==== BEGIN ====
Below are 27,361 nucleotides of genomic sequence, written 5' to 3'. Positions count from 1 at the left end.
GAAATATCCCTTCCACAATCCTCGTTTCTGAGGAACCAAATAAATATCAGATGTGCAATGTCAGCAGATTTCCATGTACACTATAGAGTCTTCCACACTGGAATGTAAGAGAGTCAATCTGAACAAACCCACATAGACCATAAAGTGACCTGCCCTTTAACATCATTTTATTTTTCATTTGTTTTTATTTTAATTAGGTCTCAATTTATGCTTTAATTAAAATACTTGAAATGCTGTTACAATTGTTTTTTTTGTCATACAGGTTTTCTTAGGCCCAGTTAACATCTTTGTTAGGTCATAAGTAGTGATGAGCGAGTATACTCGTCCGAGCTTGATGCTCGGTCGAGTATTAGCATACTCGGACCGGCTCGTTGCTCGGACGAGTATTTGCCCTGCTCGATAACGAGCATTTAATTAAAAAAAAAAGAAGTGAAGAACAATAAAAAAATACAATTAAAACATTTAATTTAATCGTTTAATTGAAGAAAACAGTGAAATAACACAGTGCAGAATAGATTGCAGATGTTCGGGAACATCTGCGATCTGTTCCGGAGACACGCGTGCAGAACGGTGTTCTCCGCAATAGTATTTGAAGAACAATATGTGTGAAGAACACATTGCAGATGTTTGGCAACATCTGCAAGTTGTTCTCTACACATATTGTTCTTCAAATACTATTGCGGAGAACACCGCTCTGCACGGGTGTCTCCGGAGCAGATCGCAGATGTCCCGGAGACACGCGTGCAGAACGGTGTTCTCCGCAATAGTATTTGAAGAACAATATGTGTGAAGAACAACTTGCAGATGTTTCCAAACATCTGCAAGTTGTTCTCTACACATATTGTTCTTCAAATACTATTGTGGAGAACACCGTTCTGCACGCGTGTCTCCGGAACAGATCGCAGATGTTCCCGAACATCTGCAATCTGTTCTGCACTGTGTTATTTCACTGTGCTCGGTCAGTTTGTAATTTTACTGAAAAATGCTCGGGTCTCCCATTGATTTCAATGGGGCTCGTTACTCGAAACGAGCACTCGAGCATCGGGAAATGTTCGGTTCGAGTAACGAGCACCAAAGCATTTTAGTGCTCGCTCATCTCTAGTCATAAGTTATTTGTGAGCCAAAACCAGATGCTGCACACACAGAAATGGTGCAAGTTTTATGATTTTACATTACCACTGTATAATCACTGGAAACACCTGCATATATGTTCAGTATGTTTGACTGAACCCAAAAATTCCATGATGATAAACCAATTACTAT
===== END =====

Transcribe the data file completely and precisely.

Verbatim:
Below are 27,361 nucleotides of genomic sequence, written 5' to 3'. Positions count from 1 at the left end.
GAAATATCCCTTCCACAATCCTCGTTTCTGAGGAACCAAATAAATATCAGATGTGCAATGTCAGCAGATTTCCATGTACACTATAGAGTCTTCCACACTGGAATGTAAGAGAGTCAATCTGAACAAACCCACATAGACCATAAAGTGACCTGCCCTTTAACATCATTTTATTTTTCATTTGTTTTTATTTTAATTAGGTCTCAATTTATGCTTTAATTAAAATACTTGAAATGCTGTTACAATTGTTTTTTTTGTCATACAGGTTTTCTTAGGCCCAGTTAACATCTTTGTTAGGTCATAAGTAGTGATGAGCGAGTATACTCGTCCGAGCTTGATGCTCGGTCGAGTATTAGCATACTCGGACCGGCTCGTTGCTCGGACGAGTATTTGCCCTGCTCGATAACGAGCATTTAATTAAAAAAAAAAGAAGTGAAGAACAATAAAAAAATACAATTAAAACATTTAATTTAATCGTTTAATTGAAGAAAACAGTGAAATAACACAGTGCAGAATAGATTGCAGATGTTCGGGAACATCTGCGATCTGTTCCGGAGACACGCGTGCAGAACGGTGTTCTCCGCAATAGTATTTGAAGAACAATATGTGTGAAGAACACATTGCAGATGTTTGGCAACATCTGCAAGTTGTTCTCTACACATATTGTTCTTCAAATACTATTGCGGAGAACACCGCTCTGCACGGGTGTCTCCGGAGCAGATCGCAGATGTCCCGGAGACACGCGTGCAGAACGGTGTTCTCCGCAATAGTATTTGAAGAACAATATGTGTGAAGAACAACTTGCAGATGTTTCCAAACATCTGCAAGTTGTTCTCTACACATATTGTTCTTCAAATACTATTGTGGAGAACACCGTTCTGCACGCGTGTCTCCGGAACAGATCGCAGATGTTCCCGAACATCTGCAATCTGTTCTGCACTGTGTTATTTCACTGTGCTCGGTCAGTTTGTAATTTTACTGAAAAATGCTCGGGTCTCCCATTGATTTCAATGGGGCTCGTTACTCGAAACGAGCACTCGAGCATCGGGAAATGTTCGGTTCGAGTAACGAGCACCAAAGCATTTTAGTGCTCGCTCATCTCTAGTCATAAGTTATTTGTGAGCCAAAACCAGATGCTGCACACACAGAAATGGTGCAAGTTTTATGATTTTACATTACCACTGTATAATCACTGGAAACACCTGCATATATGTTCAGTATGTTTGACTGAACCCAAAAATTCCATGATGATAAACCAATTACTAT